by Adrienne Hoff
Cut and Reel, besides bringing you their recommendations (REEL!) and non-recommendations (CUT!) for what to see in the theaters will also bring you their picks for older flicks that are worth staying home to watch, like this week’s Reel Classic, A Bronx Tale.
Directed by: Robert De Niro
Written by: Chazz Palminteri
“He’s wrong. It don’t take much strength to pull a trigger. But try and get up every morning,day after day, and work for a living. Let’s see him try that. Then we’ll see who the real tough is. The working man’s the tough guy. Your father’s the tough guy. ”
Based on Chazz Palminteri’s real-life experiences of growing up in the Bronx, A Bronx Tale is an incredibly humbling coming-of-age story in which the lines are blurred between good versus evil and right versus wrong. Robert De Niro co-stars in his directorial debut as Lorenzo Anello, a proud blue-collar man who is rich with integrity and teaches these virtues to his son by being a living example. His young son, Calogero, admires his father, but can’t shake his fascination with neighborhood gangster Sonny LoSpecchio. Much against his father’s will, Calogero, or ‘C,’ is taken under Sonny’s wing after C is the witness of murder and doesn’t rat on Sonny. Sonny, played by writer Chazz Palminteri, teaches C more than how to survive on the streets. He gives C an education on women, acceptance, and most notably, the powerful difference between respect and fear.
The characters are developed as only a well-attuned writer and observer of society could capture. The viewer instantly develops a feeling of respect and adoration toward Anello, while resenting, and almost fearing, Sonny. The viewer can related to Anello as a noble, stand-up father. He is the kind of father anyone admires. It’s heartbreaking as a teenage C consistently brushes off his father for his no-good friends and gangster boss. The viewer admires Anello more when his compassion and unconditional love for his son shows through. During the duration of the film, feelings toward Sonny soften, as one discovers that he isn’t a cold, heartless villain. In a climate of racism, as the film takes place in the early 1960’s, Sonny instills a feeling of tolerance in C which would not have otherwise came from his family or peers. As C idolizes his gangster boss, Sonny is curt in telling him the difference between fear and respect. This lesson is only solidified near the end of the film, after C views the individuals and their mannerisms in a crowd assembled to pay homage to Sonny.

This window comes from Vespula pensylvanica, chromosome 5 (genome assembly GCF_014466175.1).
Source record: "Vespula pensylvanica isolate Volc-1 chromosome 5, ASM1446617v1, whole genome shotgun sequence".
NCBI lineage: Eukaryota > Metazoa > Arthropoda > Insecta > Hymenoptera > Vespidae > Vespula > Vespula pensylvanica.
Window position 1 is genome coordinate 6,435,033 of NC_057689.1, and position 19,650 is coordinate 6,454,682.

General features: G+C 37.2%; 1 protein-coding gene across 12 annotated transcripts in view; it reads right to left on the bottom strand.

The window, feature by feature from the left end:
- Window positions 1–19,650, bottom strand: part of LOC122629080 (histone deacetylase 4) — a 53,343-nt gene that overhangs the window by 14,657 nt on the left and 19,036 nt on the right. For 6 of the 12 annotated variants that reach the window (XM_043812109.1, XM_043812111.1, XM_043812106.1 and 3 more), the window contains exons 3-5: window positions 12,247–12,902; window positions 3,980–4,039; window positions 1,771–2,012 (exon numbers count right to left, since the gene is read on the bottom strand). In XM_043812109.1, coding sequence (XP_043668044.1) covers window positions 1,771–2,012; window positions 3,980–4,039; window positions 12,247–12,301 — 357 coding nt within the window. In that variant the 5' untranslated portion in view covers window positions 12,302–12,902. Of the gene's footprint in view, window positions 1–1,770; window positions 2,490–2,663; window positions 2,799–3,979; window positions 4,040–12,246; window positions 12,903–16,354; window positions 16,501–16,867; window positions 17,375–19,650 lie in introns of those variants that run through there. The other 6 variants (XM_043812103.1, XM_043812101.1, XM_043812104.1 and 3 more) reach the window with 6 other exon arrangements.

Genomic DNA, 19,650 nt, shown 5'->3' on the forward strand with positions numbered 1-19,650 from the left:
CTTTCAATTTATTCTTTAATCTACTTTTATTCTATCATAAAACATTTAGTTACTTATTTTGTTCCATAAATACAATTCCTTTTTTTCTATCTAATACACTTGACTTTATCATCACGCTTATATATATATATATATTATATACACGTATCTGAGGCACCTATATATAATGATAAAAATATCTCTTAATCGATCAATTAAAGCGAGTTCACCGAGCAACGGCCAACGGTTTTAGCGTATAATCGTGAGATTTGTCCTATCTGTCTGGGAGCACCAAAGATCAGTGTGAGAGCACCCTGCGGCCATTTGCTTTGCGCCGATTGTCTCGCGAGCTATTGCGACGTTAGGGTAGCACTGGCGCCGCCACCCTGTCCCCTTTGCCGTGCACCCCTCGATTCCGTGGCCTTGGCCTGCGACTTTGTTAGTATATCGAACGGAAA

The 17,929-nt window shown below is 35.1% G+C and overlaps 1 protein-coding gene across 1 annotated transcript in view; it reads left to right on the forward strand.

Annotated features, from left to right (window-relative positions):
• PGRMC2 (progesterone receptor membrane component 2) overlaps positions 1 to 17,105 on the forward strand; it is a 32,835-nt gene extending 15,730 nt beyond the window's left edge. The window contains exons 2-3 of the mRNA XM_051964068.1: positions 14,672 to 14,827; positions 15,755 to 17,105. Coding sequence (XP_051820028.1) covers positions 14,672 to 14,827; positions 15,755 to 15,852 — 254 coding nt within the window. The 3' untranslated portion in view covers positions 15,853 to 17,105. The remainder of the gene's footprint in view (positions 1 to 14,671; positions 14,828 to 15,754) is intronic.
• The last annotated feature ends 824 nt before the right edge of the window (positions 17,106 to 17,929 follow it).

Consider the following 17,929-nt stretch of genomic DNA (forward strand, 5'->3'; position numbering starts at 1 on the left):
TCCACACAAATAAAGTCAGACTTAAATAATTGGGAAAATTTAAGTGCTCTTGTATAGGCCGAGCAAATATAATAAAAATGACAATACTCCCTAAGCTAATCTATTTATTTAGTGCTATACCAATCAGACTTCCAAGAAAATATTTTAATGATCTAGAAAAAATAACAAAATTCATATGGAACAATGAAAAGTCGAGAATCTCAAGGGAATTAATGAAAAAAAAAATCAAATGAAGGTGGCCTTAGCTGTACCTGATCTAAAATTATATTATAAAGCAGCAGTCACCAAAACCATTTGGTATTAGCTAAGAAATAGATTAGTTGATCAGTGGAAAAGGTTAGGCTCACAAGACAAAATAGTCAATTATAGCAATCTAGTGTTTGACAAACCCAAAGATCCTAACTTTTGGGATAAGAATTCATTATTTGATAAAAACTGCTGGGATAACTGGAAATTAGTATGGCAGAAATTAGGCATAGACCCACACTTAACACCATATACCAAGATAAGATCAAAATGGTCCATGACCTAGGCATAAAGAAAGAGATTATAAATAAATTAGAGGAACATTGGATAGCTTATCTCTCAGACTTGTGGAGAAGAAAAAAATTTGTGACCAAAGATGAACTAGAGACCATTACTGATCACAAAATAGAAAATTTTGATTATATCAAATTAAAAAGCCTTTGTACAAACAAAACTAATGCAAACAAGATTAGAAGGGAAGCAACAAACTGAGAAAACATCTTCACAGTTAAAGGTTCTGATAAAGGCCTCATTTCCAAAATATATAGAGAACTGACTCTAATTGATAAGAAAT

Lilo Brancato has a stellar, debut performance as Calogero. Even though most of us don’t know what it’s like to have a mobster boss, the character is brought to life in such a realistic way to which anyone could relate. C’s universal struggles of growing up are illuminated: should one do as the family does or as ones friends do? Should one cut school for a good times or stay for the test? Should one ask out this amazing girl, despite inevitable criticism from friends and family? As we watch C grow as a person before our eyes, we take a little bit of his lessons with us ourselves.
I am a total sucker for a good coming-of-age tale. I’m surprised it’s taken me 16 years to finally see this one, but it was well worth the wait. I would suggest anyone and everyone to see this movie.